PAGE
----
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New York, The Feel-Good City

World Trade Center ground zero Oct. 4, 2001
AP
New Yorkers took the World Trade Center attacks personally, and for good reason: According to the latest CBS News/New York Times Poll, three out of five knew someone missing, hurt or killed in the attacks. For one in five New Yorkers, that was someone close to them.

The Impact Of 9/11 Attacks On New Yorkers

  • Know of someone hurt, missing or killed: 59%
  • Close to someone hurt, missing or killed: 20%
  • Lost income or job: 18%
  • Daily routine not back to normal: 45%
  • And the shockwaves continue. Nearly a fifth of the labor force says they've lost a substantial part of their income or their jobs. One in five New Yorkers are still having trouble sleeping, and twice that number still feel nervous or edgy. Nearly half say their lives have not yet returned to normal. The threat of another terrorist act is far more real in New York City than it is in the rest of the country. Nearly three-quarters of New Yorkers are very concerned about another terrorist attack in their community, compared with less than a third of all Americans.

    Fear Another Terrorist Attack In Community
    NYC Yes 74% — U.S. Yes 31%
    NYC No 25% — U.S. No 67%

    Still, the attacks have also showcased the pride New Yorkers have in their city. Two-thirds say the City handled the attacks better than other big cities would have. Most have faith their neighbors would help in an emergency. And two-thirds — more than in previous polls — say they expect to still be living in New York City four years from now.

    How Did New York City Handle The Attacks?

  • Better than other cities would: 65%
  • Same as other cities: 27%
  • Worse: 2%

    Coping With The Aftermath — The Emotional Impact

    More than half the New Yorkers surveyed say their lives have pretty much returned to normal since the September attacks, but nearly half the city continues to live with the aftermath. On the positive side, even those who are still coping with the attacks' aftermath see these conditions as temporary. Only one percent volunteered that their lives will never go back to normal.

    Back To Normal Yet?

  • Yes 52%
  • Not yet 44%
  • Never (volunteered) 1%

    The impact of the attacks is felt across a wide spectrum of the city's population, but some groups are affected more than others. More than half of those living in Manhattan (where some residents who live close to the site still cannot access their homes) say their lives are not yet back to normal.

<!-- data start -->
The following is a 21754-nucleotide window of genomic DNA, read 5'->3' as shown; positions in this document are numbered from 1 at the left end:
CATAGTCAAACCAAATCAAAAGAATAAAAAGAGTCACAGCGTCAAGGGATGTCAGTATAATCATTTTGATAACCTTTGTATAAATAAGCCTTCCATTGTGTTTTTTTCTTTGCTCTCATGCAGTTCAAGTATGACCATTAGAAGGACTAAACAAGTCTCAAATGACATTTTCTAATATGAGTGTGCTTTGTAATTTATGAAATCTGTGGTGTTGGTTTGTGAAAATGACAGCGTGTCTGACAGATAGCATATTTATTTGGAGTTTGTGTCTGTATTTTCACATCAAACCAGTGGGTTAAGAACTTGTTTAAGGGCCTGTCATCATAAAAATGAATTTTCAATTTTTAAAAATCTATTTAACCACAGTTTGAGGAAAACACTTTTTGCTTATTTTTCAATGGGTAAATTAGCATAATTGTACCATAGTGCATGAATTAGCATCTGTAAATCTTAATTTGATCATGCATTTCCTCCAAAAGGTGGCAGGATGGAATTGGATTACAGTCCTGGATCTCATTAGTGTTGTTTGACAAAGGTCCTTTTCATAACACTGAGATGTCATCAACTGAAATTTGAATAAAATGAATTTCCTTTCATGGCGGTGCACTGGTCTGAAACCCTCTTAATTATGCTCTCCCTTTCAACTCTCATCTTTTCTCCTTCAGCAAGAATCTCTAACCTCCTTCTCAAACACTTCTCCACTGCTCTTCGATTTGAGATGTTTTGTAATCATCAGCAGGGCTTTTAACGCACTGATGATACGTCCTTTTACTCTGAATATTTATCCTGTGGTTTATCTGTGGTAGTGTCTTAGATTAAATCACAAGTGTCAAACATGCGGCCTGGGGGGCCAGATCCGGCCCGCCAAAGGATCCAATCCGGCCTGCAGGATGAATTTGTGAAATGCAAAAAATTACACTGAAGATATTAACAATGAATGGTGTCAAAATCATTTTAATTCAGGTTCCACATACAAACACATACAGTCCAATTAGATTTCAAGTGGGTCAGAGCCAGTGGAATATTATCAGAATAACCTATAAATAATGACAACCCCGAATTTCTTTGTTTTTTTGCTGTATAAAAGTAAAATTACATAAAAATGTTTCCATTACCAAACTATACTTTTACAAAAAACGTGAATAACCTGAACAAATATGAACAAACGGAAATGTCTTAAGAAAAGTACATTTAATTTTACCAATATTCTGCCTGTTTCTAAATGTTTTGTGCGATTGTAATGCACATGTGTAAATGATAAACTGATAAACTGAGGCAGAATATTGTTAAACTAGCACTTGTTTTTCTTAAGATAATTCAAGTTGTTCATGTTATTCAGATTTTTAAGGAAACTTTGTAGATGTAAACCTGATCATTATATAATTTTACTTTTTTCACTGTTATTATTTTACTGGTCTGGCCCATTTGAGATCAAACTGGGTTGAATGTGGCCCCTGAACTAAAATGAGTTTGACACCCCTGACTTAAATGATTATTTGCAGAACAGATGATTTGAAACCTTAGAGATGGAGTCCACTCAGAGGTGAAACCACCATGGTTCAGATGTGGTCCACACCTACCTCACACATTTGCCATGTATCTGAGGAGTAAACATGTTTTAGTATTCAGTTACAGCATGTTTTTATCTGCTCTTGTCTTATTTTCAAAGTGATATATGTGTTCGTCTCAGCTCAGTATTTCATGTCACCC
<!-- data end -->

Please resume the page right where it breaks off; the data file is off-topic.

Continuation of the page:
Less than half of each of the following groups say their lives have returned to normal: Hispanics, those with less education, those age 30 to 44 and those with incomes of $75,000 or more. In fact, more than one in ten higher-income New Yorkers are living with employment problems.

    The Hispanic community appears to have been hit hard by these attacks. Only 38 percent of Hispaics say their lives have returned to normal. Hispanics especially have been affected by problems with their employment and the public transportation system.

    So it may not be surprising that citywide 63 percent have felt nervous since the attacks, and 40 percent of all New Yorkers have had trouble sleeping at some time since the attacks. Those figures have dropped somewhat now, but 42 percent remain nervous or edgy, and 22 percent are still having trouble sleeping.

    Reactions To The Attack

  • Feeling nervous — After 9/11 63% Now 42%
  • Trouble sleeping — After 9/11 40% Now 22%
  • Nervous about subway riding — After 9/11 43% Now 35%
  • Fears of going into skyscrapers — After 9/11 43% Now 38

    Over four in ten New York City subway riders have been nervous about taking the underground trains since Sept. 11; that has since dropped only slightly, to 35 percent. A similar percentage of those who go into skyscrapers feel the same.

    Women are more likely than men to still feel the attack's aftereffects — sometimes by as much as two to one. More than a fourth of women questioned are still having trouble sleeping, and 53 percent — more than half — still feel nervous and edgy. Forty-five percent of women remain uneasy riding the subway, and 51 percent are uneasy in skyscrapers. Just 24 percent of men say they are still uneasy in the subway, while 26 percent are uneasy in skyscrapers.

    Women are also more concerned than men about a future terrorist attack on New York. Eighty percent of women living in New York are very concerned about another terrorist attack there, compared to 66 percent of men.